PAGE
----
Read 4 tweets
27 Mar
For the past two weeks, my colleague @GretchenVogel1 and I have been trying to understand what researchers know so far about the rare cases of serious blood clotting observed in people that got the AstraZeneca #covid19 vaccine.

Our story is up here:…
@GretchenVogel1 I believe that this is an important story but it is also a complicated one, that is easy to misconstrue. So before you comment or share, please read the whole piece or at least the thread that I‘m gonna attempt later, after I finally get some lunch……
@GretchenVogel1 Okay, let’s do this. Let’s start with caveats:
This is ongoing research. There is a lot we don’t know yet. But as in all things #covid19 we're rapidly learning more.
The paper by Greinacher and others has been submitted to a preprint server but not yet published or peer-reviewed.
Read 23 tweets
24 Mar
I keep hearing that loosening restrictions earlier this month in Germany was necessary because of “pandemic fatigue”.

I don’t think that is true.
And if loosening restrictions was supposed to make things better, it didn’t.
It made them worse.

So a brief thread about fatigue
Yes, I am fatigued.
So are the people around me.
Fatigue means you are doing something that is hard.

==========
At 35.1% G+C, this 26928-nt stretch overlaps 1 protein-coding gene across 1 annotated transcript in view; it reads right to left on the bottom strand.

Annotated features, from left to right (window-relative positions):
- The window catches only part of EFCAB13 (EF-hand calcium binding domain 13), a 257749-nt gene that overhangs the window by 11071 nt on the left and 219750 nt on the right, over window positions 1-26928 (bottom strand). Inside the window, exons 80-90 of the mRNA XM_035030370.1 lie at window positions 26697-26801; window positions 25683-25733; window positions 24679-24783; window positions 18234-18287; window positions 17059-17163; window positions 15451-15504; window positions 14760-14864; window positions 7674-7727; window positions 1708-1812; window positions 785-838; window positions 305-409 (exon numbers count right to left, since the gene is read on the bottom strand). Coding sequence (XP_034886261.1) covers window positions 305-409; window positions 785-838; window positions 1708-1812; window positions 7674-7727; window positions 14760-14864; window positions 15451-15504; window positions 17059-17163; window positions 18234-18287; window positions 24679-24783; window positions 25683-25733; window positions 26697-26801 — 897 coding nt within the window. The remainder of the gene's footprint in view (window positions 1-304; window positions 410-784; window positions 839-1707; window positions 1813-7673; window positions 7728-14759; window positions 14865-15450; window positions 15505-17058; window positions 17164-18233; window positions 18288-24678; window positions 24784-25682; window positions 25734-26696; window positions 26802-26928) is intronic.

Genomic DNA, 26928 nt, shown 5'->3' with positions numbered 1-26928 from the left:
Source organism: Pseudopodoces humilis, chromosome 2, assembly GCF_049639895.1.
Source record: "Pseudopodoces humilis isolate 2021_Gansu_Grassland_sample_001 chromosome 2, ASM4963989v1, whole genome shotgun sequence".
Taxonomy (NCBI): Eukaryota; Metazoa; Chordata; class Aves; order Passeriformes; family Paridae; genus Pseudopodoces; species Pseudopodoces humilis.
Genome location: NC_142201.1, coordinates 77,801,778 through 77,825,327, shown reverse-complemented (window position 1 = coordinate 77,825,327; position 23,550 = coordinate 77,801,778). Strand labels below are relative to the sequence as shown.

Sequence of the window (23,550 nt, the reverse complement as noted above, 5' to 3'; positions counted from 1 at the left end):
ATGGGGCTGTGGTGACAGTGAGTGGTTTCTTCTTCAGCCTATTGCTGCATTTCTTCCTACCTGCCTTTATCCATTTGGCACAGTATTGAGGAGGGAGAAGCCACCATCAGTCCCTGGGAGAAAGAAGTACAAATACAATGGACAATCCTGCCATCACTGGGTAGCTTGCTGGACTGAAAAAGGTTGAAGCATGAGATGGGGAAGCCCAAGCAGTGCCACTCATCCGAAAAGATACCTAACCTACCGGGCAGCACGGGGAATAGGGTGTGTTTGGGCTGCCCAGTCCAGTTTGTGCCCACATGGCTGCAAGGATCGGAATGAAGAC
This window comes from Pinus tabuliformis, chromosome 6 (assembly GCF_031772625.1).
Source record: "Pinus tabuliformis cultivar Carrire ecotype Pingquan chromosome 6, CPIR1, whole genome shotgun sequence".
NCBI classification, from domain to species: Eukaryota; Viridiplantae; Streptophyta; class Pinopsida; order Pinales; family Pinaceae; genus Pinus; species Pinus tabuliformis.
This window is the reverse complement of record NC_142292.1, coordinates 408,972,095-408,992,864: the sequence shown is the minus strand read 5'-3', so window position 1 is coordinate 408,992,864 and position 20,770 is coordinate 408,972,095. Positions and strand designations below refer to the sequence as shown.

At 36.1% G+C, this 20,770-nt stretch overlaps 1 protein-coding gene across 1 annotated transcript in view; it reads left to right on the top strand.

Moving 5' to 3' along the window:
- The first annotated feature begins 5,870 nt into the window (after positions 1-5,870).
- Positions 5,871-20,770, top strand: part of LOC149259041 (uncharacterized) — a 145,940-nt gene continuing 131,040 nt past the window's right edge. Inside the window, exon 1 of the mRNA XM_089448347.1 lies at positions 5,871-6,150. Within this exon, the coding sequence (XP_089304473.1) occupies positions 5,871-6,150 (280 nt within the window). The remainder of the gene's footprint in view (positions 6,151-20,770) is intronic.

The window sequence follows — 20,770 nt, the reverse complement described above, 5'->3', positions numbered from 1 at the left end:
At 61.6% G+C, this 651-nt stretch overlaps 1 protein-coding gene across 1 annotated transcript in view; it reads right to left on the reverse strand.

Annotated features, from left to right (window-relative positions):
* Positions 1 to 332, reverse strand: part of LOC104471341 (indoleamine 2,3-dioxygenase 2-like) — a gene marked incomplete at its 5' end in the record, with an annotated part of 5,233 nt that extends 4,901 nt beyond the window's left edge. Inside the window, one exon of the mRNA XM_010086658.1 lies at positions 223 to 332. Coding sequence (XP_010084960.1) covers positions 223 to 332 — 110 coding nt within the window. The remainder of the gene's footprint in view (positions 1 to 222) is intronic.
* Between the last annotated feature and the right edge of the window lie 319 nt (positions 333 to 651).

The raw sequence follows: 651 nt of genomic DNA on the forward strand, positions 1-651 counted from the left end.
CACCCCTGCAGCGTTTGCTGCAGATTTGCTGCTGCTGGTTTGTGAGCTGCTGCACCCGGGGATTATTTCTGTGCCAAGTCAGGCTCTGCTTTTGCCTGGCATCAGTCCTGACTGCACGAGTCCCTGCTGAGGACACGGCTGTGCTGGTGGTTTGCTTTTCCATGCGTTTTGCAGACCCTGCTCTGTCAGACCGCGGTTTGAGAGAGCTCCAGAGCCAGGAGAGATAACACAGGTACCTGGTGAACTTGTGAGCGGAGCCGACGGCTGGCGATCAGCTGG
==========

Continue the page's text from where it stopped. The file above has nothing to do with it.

And what we have all been doing is hard.
But that I am fatigued does not mean that I want the government to give up fighting this pandemic.
Quite the opposite.
I want the government to acknowledge that this is hard.
I want them to motivate me by giving the reasons that we need to keep doing this.
I want them to make it easier for me to keep doing this.

And I want them to do what they can to make sure this ends as soon as possible.
Read 6 tweets
23 Mar
Yesterday morning:
great results from large trial of AZ‘s #covid19 vaccine
Yesterday evening:
DSMB „expressed concern that AstraZeneca may have included outdated information from that trial, which may have provided an incomplete view of the efficacy data“…
This whole pandemic is a rollercoaster I would like to get off, but AstraZeneca sure look like they are intent on sending us through a few extra loops and dips while we‘re on it...
AstraZeneca have issued a statement on the DSMB’s concerns now incl. this beautiful example of clear crisis communication:

"We have reviewed the preliminary assessment of the primary analysis and the results were consistent with the interim analysis."
Read 13 tweets